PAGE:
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hivtestNature Photonics brought public attention to a report in Lab Chip that claims a regular old DVD player, with a few basic modifications, could provide quick and accurate tests for HIV — and for many other diseases, as well.

The technology requires three major modifications. The first is the addition of a new photodiode, one designed to capture the sort of information we require. There aren’t currently any specifics about just what sort of diode is needed, but they aren’t expensive or difficult to install. Some hot glue and a single wire ought to be enough. After that, we need to modify the player further by loading it up with special lab software; that’s another quick, cheap fix, though one that would seem to require slightly more modern DVD players with more robust internal computers. Finally, we require specialized disposable, multilayer, semi-transparent polymer discs. These custom discs are the only glaring problem with DVD-diagnosis, as they would need to be specially made for binding a specific disease marker. For HIV, this would mean binding the CD4+ helper T-cells, and using their abundance as a reference for the presence of HIV.

Once you’ve got your modded DVD player and custom CD4-binding discs, you’re ready to go. Loading should be as easy since the setup can take untreated blood straight from a patient, and then the process begins. The DVD reader’s laser shines down through the blood and disc to be recorded by our new photodiode, and as the disc spins we create a record two-dimensional picture of the light that makes its way through to the other side. Thanks to the centrifuge-like spinning of the disc, only bound T-cells should remain to block the transmission of the laser. More dots means more T-cells, means the patient is less likely to carry HIV. That’s not a perfect test, of course, and wouldn’t detect HIV in the absolute earliest stages of infection, but it could still notice drops in T-cell counts months before the patient would otherwise begin to notice health effects.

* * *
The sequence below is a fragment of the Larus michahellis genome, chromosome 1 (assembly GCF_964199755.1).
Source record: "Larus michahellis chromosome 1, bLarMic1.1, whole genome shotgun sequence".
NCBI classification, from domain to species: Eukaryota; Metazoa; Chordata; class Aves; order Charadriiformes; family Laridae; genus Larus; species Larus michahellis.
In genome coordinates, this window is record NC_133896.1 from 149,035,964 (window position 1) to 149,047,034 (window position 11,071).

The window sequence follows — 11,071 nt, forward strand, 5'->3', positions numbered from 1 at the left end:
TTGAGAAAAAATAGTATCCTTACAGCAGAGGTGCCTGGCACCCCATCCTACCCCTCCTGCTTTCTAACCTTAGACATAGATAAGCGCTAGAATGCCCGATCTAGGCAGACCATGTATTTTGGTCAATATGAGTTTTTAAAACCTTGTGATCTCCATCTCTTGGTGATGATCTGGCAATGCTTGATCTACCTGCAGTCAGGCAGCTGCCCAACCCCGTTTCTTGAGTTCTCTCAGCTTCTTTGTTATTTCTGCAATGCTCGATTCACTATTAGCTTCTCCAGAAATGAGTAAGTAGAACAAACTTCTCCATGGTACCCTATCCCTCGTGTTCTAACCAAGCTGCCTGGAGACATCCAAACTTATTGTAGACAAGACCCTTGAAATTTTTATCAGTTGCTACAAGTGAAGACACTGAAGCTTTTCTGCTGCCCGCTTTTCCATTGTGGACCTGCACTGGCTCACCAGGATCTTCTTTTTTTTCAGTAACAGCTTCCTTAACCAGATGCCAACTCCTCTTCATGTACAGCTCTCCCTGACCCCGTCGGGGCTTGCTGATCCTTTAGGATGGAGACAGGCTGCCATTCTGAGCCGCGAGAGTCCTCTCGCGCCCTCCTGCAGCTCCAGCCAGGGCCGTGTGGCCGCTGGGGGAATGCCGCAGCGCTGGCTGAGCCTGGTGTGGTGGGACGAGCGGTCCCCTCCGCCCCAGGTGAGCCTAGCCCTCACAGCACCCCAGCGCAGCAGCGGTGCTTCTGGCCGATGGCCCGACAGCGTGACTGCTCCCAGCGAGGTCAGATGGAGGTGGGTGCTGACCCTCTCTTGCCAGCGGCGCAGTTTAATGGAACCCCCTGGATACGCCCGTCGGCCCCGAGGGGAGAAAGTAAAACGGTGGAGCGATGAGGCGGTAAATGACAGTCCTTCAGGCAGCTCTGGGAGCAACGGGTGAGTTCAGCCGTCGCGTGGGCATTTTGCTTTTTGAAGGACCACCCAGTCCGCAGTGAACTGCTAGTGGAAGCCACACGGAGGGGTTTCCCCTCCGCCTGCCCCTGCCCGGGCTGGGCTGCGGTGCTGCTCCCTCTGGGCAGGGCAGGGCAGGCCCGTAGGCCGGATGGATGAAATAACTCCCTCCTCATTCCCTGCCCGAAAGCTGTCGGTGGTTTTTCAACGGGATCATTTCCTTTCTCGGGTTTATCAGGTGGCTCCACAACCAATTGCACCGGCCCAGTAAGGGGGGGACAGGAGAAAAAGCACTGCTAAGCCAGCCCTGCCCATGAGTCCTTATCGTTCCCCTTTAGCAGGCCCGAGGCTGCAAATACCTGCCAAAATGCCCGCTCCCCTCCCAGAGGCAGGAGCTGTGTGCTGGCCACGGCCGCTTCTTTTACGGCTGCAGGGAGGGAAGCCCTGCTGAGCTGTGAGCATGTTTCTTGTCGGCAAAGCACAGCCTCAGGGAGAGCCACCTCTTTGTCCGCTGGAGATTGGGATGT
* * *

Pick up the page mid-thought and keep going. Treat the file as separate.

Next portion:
This technique need not be limited to HIV, but that’s where a dramatic price drop would have the most immediate and powerful effect. Of course, every branch of research will benefit from a low-cost solution to a traditionally cloistered experimental process, especially for seat-of-the-pants assays. We might not be publishing too many papers in Science that rely on DVD assays for proof, but the preliminary research that justifies such high-budget experiments could be made far quicker and cheaper with a $200 basement alternative to flow cytometers, which do much the same job and regularly cost $25,000 or more.

It’s unfortunate that the assay discs must be made anew for each desired target cell or molecule, and it’s currently unclear whether the discs will be reusable. Still, with a purported 1 µm resolution, this tech could revolutionize frontier aid work, and empower researchers everywhere with real, low-cost solutions today.

Source: Extreme Tech